"With Dematic PackMyRide, we're revolutionising parcel loading for the last mile by introducing the world's first automated solution concept in this segment," says Dr. Daniel Jarr, Project Lead for Dematic PackMyRide. With the automation system, several delivery tours can be loaded simultaneously, offering significantly higher productivity and efficiency in parcel handling. "Our innovative solution concept not only provides ergonomic relief for the drivers, but also saves a great deal of time, which benefits the parcel delivery company along the value chain," says Jarr. The manual loading of the vehicles is a time-consuming step for the parcel delivery companies, which can be completely taken over by the automation system in the future.

PackMyRide is not only suitable for parcel delivery companies, but can also be used in other industry sectors. "The automation system is an innovation in productivity-enhancing optimisation for the last mile in a variety of segments," says Jarr. Dematic can develop an individual solution based on specific requirements. "We offer the system as an innovative solution concept and are open to further cooperation." says Jarr.

Tyre line productivity boost

A custom designed and engineered conveyor system, from Autarky Automation, is playing a key role in helping Tyre-Line, a leading supplier of wheel and tyre assemblies, boost productivity and quality. Installed as part of major production line upgrade, along with a Hofmann high speed inflating machine, the new system has reduced assembly and inflation time by a factor of ten, from around seventy to just seven seconds.

The Hofmann tyre inflation machine forms the heart of the new system. Capable of inflating each tyre in just seven seconds, the machine has infeed and outfeed conveyors, with the latter comprising two separate spurs: one for automotive wheels that need balancing and one for all other wheels.

Wheel rims and tyres are assembled and labelled with a unique bar code at the start of the infeed conveyor, with an extended track and additional loading and queuing zones leading up an inclined track to match the height of the tyre inflation machine.

Immediately prior to the inflation machine is a bar code reading station. This comprises an array of three camera units, with integrated lighting; these are positioned so that they can read barcode labels placed at any angle or position on the wheel rims. The information from each bar code is automatically transferred to the tyre inflation machine, to control the inflation pressure; it also allows a dimensional check to be carried out, confirming that the correct combination of tyre and wheel rim has been fitted.

The entire system has been designed to minimise the risk of damage to each assembly. For example, transfer units automatically align each assembly on the centre line of the conveyor, to prevent contact with side rollers, with all rollers being fitted with soft PVC sleeves. The downward sloping outfeed unit features inertia braking to control the speed with which the finished assembly is presented to the operator, while loading points use specially developed plastic raise/lower beds to make it easier for operators to load and unload wheel assemblies. Additionally, each wheel assembly is automatically kept within an independent zone, to prevent contact between wheels in the event of backup before the inflation machine.

The solution developed by Autarky Automation uses 24V DC motorised drive rollers throughout, with Siemens PLC and HMI to control the conveyors, transfer units and barcode readers; data is communicated to the Hofmann controller via a standard Profinet industrial network.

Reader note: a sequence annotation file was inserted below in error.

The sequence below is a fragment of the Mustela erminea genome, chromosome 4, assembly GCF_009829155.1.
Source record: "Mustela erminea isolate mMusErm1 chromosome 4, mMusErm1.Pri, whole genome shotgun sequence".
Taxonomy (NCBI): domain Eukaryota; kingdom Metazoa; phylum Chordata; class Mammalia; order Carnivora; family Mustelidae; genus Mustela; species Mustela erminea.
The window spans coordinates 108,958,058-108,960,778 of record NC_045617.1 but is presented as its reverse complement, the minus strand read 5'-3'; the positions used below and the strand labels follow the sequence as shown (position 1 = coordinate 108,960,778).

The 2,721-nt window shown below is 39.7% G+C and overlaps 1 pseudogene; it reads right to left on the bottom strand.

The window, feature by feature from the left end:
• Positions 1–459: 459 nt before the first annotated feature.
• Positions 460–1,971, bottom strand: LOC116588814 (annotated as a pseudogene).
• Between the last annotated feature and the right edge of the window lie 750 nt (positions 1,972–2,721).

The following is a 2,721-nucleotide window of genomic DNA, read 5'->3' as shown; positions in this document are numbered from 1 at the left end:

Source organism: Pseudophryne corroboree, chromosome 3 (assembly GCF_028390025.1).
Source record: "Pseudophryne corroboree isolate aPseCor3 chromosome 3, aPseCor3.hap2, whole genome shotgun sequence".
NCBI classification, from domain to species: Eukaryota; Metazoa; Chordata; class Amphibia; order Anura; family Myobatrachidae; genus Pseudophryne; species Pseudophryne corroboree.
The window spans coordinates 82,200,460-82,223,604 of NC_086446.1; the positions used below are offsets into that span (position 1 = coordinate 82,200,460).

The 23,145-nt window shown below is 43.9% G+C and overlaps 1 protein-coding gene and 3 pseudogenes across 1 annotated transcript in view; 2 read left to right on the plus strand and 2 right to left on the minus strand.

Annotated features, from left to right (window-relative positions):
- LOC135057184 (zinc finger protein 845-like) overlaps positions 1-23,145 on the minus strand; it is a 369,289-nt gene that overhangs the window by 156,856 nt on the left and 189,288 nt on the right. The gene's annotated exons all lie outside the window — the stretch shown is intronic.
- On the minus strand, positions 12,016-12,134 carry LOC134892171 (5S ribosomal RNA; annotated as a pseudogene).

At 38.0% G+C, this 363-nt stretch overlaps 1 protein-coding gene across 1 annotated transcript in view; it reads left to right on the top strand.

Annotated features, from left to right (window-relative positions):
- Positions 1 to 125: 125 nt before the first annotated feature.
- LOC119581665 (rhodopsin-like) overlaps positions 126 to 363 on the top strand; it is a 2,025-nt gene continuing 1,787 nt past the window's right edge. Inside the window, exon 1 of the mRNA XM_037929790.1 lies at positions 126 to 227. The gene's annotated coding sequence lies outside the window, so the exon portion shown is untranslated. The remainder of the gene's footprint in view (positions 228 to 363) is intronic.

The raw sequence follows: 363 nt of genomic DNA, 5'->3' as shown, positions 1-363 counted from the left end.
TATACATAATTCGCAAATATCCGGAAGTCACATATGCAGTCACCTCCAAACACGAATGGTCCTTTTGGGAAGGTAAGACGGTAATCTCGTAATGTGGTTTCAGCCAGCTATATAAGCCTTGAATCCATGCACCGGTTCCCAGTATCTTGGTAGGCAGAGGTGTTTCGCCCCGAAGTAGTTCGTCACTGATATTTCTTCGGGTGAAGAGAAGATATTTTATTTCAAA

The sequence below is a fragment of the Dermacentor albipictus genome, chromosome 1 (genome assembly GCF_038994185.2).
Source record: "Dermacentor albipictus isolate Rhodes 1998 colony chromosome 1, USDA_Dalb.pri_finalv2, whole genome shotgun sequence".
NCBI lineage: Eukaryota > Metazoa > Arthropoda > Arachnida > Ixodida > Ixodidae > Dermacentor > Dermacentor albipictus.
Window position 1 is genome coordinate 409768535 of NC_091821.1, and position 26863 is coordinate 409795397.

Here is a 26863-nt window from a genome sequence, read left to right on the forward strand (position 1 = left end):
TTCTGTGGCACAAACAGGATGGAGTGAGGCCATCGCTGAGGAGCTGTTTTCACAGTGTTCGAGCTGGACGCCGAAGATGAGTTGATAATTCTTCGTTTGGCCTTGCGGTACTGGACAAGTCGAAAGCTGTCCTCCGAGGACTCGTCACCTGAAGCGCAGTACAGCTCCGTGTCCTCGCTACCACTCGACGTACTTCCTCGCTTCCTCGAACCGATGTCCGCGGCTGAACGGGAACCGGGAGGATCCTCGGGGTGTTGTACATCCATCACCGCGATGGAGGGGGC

Truck-based robotics

Industrial truck manufacturer, Hyster Europe is working with French robotics specialist Balyo and recently demonstrated its intelligent robotics solutions with the Hyster LO7.0T tow tractor.

"Our robotic trucks use geonavigation technology developed by Balyo, which does not require complex infrastructure changes to automate logistical processes," said Timo Antony, Area Business Director Central Europe, Hyster. "Instead, the trucks work utilising the structural features within the building."

Hyster relies mainly on the geoguidance system for navigating the industrial trucks. Based on LIDAR technology, this system determines the position of the truck by orienting it at fixed points, such as walls, shelves or the building structure. Reflectors or other physical navigation aids are not necessary.

“These robotics solutions are based on our lift trucks from series production, and the trucks can still be operated manually," says Antony. "This great dual advantage means robot technology can be switched off at any time, and the driver can control the machines in manual mode if necessary. The lift trucks can therefore also be used spontaneously for other tasks. This makes Hyster robotic truck solutions significantly different from automated guided vehicle systems. This is because AGVs originally used for the transport of small parts automatically follow their specified routes and cannot be operated manually.”

some AGVs are restricted in navigation and cannot always avoid obstacles

In addition, some AGVs are restricted in navigation and cannot always avoid obstacles. The Hyster robotic trucks driven by Balyo, equipped with geonavigation technology, simply take a different route when needed. When a lift truck equipped with the geoguidance system encounters an obstacle, in most cases the software will detect an alternative route and the "robot" will be able to continue its journey automatically.

Key Points

  • New sensor and software technologies make autonomous mobile robots (AMRs) ideal for unpredictable or changing production layouts
  • Dematic’s PackMyRide automation system is said to be the world's first fully automated solution concept for parcel loading
  • Hyster Europe is working with French robotics specialist Balyo and recently demonstrated its intelligent robotics solutions with the Hyster LO7.0T tow tractor